The problem with this strategy parallels the difficulty with von Wright's broadly similar suggestion. What is the nature of the “intrinsic” but (allegedly) “non-causal” features in virtue of which the movements of the continental plates “resemble” the artificial models which the seismologists are able to manipulate? It is well-known that small scale models and simulations of naturally occurring phenomena that superficially resemble or mimic those phenomena may nonetheless fail to capture their causally relevant features because, for example, the models fail to “scale up”—because causal processes that are not represented in the model become quite important at the length scales that characterize the naturally occurring phenomena. Thus, when we ask what it is for a model or simulation which contains manipulable causes to “resemble” phenomena involving unmanipulable causes, the relevant notion of resemblance seems to require that the same causal processes are operative in both. Price and Menzies provide no reason to believe that this notion of resemblance can be characterized in non-causal terms. But if the extension of their account to unmanipulable causes requires a notion of resemblance that is already causal in character and which, ex hypothesi cannot be explained in terms of our experience of agency, then their reduction fails.

It might be thought the difficulty under discussion can be avoided by the simple expedient of adhering to a counterfactual formulation of the manipulability theory. Indeed, it is clear that some counterfactual formulation is required if the theory is to be even remotely plausible: after all, no one supposes that A can only be a cause of B if A is in fact manipulated. Instead, the intuitive core of the manipulability theory should be formulated as the claim (CF):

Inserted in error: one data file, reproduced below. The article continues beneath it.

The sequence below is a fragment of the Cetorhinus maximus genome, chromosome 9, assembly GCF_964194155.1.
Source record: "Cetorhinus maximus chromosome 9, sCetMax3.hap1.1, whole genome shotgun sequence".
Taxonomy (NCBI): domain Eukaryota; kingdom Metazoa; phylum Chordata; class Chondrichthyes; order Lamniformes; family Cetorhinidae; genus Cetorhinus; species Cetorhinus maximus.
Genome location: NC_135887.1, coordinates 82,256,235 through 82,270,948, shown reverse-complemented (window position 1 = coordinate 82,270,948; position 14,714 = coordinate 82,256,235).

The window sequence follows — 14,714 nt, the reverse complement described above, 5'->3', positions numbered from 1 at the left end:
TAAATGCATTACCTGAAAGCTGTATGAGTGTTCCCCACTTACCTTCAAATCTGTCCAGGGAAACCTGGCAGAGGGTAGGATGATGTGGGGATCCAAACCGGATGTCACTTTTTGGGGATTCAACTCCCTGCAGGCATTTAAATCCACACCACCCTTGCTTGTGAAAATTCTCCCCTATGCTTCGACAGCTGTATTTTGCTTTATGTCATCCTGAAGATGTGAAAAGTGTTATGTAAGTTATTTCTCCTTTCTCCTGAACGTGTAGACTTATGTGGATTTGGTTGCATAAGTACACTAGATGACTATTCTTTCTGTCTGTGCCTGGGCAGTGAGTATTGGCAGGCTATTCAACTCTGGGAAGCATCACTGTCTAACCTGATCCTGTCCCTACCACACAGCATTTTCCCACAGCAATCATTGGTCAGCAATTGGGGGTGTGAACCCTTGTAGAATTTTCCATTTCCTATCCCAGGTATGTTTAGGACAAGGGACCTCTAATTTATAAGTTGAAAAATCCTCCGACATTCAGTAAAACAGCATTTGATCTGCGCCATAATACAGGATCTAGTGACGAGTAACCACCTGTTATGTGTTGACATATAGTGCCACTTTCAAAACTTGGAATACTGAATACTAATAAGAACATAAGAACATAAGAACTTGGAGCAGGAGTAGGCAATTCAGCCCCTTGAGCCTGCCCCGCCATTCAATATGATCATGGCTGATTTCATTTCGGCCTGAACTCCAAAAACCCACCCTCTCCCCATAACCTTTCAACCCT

(CF) A causes B if and only if B would change if an appropriate manipulation on A were to be carried out.

The suggestion under consideration attempts to avoid the difficulties posed by causes that are not manipulable by human beings by contending that for (CF) to be true, it is not required that the manipulation in question be practically possible for human beings to carry out or even that human beings exist. Instead all that is required is that if human beings were to exist and to carry out the requisite manipulation of A (e.g. the continental plates), B (whether or not an earthquake occurs) would change. (The possibility of adopting such a counterfactual formulation is sympathetically explored, but not fully endorsed by Ernest Sosa and Michael Tooley in the introduction to their (1993).)